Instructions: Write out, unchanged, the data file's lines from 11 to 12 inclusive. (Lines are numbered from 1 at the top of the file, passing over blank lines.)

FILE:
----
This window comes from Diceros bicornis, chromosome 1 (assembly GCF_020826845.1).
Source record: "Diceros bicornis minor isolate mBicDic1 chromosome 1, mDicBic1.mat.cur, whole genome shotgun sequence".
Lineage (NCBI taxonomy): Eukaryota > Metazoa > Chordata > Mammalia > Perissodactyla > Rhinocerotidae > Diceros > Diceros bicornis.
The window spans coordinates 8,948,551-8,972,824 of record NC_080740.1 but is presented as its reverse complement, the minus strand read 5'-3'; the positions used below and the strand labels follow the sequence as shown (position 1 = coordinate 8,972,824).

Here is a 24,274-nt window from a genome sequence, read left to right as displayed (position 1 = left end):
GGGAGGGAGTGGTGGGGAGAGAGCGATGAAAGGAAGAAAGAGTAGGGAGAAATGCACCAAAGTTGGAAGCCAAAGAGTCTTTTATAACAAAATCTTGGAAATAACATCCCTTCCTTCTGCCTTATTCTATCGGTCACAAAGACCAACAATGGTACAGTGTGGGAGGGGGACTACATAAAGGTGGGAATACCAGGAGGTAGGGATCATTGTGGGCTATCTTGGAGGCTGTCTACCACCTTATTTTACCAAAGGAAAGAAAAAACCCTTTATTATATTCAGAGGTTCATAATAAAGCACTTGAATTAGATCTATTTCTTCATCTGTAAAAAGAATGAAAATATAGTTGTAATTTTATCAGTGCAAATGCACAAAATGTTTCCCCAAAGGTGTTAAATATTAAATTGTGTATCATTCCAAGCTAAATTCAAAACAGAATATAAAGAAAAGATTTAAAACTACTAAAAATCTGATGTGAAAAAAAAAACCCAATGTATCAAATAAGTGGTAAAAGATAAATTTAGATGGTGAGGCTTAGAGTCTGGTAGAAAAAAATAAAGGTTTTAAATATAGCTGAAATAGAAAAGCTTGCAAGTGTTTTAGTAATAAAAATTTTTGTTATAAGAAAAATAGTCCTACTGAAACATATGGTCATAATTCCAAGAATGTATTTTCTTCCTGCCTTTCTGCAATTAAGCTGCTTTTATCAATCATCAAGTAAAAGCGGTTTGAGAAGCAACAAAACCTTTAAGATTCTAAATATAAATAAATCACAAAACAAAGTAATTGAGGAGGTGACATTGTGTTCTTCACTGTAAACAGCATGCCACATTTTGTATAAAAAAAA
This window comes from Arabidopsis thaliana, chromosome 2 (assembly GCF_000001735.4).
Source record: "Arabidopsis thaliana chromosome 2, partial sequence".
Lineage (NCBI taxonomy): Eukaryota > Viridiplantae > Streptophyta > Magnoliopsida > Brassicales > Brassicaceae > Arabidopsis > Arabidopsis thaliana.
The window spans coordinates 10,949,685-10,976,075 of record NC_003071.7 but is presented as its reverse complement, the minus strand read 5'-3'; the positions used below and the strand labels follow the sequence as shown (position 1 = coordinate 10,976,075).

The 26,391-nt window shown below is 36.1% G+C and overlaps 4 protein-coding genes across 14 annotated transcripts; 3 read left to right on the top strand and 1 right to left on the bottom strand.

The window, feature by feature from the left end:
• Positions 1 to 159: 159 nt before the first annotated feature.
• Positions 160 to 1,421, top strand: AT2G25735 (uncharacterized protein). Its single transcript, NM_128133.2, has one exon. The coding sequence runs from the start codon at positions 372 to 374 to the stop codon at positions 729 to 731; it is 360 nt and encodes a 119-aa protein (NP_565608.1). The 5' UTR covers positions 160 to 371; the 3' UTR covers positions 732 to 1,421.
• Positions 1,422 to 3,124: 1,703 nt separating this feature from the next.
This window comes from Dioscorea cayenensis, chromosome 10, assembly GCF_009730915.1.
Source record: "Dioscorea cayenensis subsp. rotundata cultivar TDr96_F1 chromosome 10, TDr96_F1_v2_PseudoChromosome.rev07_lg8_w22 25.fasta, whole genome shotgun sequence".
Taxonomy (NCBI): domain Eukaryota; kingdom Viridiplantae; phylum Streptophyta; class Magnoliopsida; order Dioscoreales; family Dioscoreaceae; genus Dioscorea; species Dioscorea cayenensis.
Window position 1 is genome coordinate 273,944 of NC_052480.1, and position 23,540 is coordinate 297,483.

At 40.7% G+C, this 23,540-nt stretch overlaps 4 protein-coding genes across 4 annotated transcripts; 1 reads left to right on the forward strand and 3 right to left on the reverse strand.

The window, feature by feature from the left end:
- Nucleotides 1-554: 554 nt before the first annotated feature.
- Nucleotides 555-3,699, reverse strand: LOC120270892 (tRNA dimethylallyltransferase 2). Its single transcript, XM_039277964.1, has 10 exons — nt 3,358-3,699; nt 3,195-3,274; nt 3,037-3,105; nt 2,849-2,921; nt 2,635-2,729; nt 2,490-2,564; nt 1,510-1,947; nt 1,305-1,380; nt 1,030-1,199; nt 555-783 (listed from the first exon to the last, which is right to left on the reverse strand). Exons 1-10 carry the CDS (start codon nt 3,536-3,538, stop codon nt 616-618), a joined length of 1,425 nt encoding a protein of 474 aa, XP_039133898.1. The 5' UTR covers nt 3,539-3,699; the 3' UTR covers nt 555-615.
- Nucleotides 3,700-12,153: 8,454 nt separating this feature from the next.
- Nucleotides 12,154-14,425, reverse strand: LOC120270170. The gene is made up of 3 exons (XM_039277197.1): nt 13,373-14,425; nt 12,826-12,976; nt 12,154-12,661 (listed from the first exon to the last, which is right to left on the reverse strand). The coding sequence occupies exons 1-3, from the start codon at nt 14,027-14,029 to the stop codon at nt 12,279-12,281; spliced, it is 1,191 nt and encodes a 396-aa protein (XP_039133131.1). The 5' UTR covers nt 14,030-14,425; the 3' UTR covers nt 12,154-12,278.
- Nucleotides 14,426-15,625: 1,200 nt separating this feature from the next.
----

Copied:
The 26,391-nt window shown below is 36.1% G+C and overlaps 4 protein-coding genes across 14 annotated transcripts; 3 read left to right on the top strand and 1 right to left on the bottom strand.

The window, feature by feature from the left end: